Korean Traditional Martial Art Sippalki
Author: Bok Kyu Choi | Publisher Ehwa University Press, 173 pages illustrated.
In the series titled 'The Roots of Korean Culture', the Ehwa University Press recently released ‘Korean Traditional Martial Arts - Sibpalki’.
This work is an historical approach to Korean traditional martial arts, focusing on Sibpalki, the eighteen martial arts for close combat of the Joseon Dynasty of Korea. The significance of Sibpalki for the study of Korean martial arts history is crucial. It is the martial arts described in the illustrated manual Muyedobotongji (1790) and the turning point of Korean martial arts history from pre-modern to modern. This book describes Korean martial arts before and after Muyedobotongji.
Martial arts have traditionally been of vital importance to Koreans. The Korean martial arts such as spearmanship and archery were very reknowned even in China. Mural paintings in the Koguryo period show many kinds of martial arts of that era which were long range martial arts like archery and cross bow, and short range martial arts like spearmanship and swordsmanship. The military class of the Koryo Dynasty enjoyed martial activities like Gyeokgu (polo) and Nongmahi (acrobatics on the horse back) as well as spearmanship and swordsmanship. This inspired the lower classes to join martial activities like Soobak (bare hand techniques), Gakjeo (wrestling), Seokjeon (stone throwing fighting) a.s.o. These military traditions were transmitted to Joseon, the next nation. Around this time cavalry martial arts like Gichang (spearmanship on the horseback) and Gisa (archery on the horseback) came up because of the continual attacks by nomad tribes from the north.
After two big wars with Japan and the Manchu, the Joseon's military system had undergone a drastic renovation because of the advent of fire arms for long range battle, with the addition of short range martial arts. It resulted in the completion of Joseon's martial arts system Sibpalki. Sibpalki means literally eighteen techniques and is composed of thrusting techniques such as Jangchang (long spear), Jukjangchang (bamboo long spear) and Dangpa (trident), slashing techniques such as Bongukgeom, Yedo, Hyeopdo, Jedokgeom and Ssanggeom, and strike techniques such as Gwonbeop (bare hand techniques), Gonbong (staff) and Pyeongon (flail).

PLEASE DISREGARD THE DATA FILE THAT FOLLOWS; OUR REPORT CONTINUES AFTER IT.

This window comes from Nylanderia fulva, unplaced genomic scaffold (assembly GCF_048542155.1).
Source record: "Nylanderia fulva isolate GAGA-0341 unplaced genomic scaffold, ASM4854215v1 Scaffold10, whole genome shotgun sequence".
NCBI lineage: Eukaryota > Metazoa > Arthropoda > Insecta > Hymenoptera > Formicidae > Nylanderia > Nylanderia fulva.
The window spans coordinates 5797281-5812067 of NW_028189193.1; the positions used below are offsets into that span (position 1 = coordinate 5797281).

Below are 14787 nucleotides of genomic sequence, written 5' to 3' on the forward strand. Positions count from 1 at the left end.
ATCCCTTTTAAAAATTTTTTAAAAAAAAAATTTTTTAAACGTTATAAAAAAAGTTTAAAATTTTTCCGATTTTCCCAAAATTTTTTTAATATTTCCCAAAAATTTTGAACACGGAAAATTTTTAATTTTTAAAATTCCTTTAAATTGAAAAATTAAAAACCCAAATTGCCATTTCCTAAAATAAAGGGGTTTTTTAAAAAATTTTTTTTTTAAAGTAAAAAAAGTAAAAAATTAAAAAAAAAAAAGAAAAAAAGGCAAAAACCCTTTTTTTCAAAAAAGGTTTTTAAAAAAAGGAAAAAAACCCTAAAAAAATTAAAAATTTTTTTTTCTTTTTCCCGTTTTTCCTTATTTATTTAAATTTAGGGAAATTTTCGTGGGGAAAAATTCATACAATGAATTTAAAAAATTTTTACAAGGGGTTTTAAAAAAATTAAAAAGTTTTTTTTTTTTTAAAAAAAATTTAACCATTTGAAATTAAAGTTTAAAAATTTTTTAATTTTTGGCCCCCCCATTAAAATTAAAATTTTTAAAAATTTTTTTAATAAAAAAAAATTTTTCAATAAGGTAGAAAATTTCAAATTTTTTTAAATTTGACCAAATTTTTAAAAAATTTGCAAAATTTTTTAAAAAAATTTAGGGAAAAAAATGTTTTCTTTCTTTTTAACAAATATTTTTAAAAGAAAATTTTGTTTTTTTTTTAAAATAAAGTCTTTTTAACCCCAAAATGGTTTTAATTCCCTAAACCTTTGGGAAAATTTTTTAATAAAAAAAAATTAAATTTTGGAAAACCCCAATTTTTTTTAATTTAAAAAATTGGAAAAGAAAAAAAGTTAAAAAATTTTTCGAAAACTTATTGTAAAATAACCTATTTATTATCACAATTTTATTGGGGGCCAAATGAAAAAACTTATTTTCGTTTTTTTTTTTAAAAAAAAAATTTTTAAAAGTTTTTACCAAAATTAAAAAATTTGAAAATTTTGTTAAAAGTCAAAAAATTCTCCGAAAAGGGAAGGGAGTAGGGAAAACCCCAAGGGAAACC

Sibpalki is the synthesis of the most effective ancient martial arts of China, Japan, and Korea at that time from the perspective of Korea.
After the liberation from the 35 years of Japanese annexation (and its cultural genocide) in 1945, many Korean martial arts were reconstructed claiming to represent the martial arts heritage of Korea. Recently the National Traditional Army Demonstration Troops were established, to demonstrate Sibpalki and revive the Korean martial arts tradition. Exactly a century later the Korean army picks up its martial arts heritage since it was disarmed by the Japanese forces 1907.
The book is currently only available in Korean. The English translation is available for students of the KIMA program 'Martial Studies'. http://www.martialartsinstitute.eu/index.php?option=com_content&view=article&id=61&Itemid=33
I. Martial arts tradition in Korea
Ancient militarism tradition
Sibpalki, synthesis of ancient martial arts
II. Ancient martial arts
Bare hand techniques
III. The formation of Sibpalki and its contents
Japanese Invasion in 1592 and the compilation of Muyejebo (Martial arts illustrations)
Muyejebo Beonyeoksokjip (Martial Arts Illustrations Supplementary Translation) and its contents.
Sibpalki and Muyedobotongji (The Comprehensive Illustrated Martial Arts) Practice and tests of Sibpalki
IV. Modern Sibpalki
Korean martial arts in modern times
Succession and development of today's Sibpalki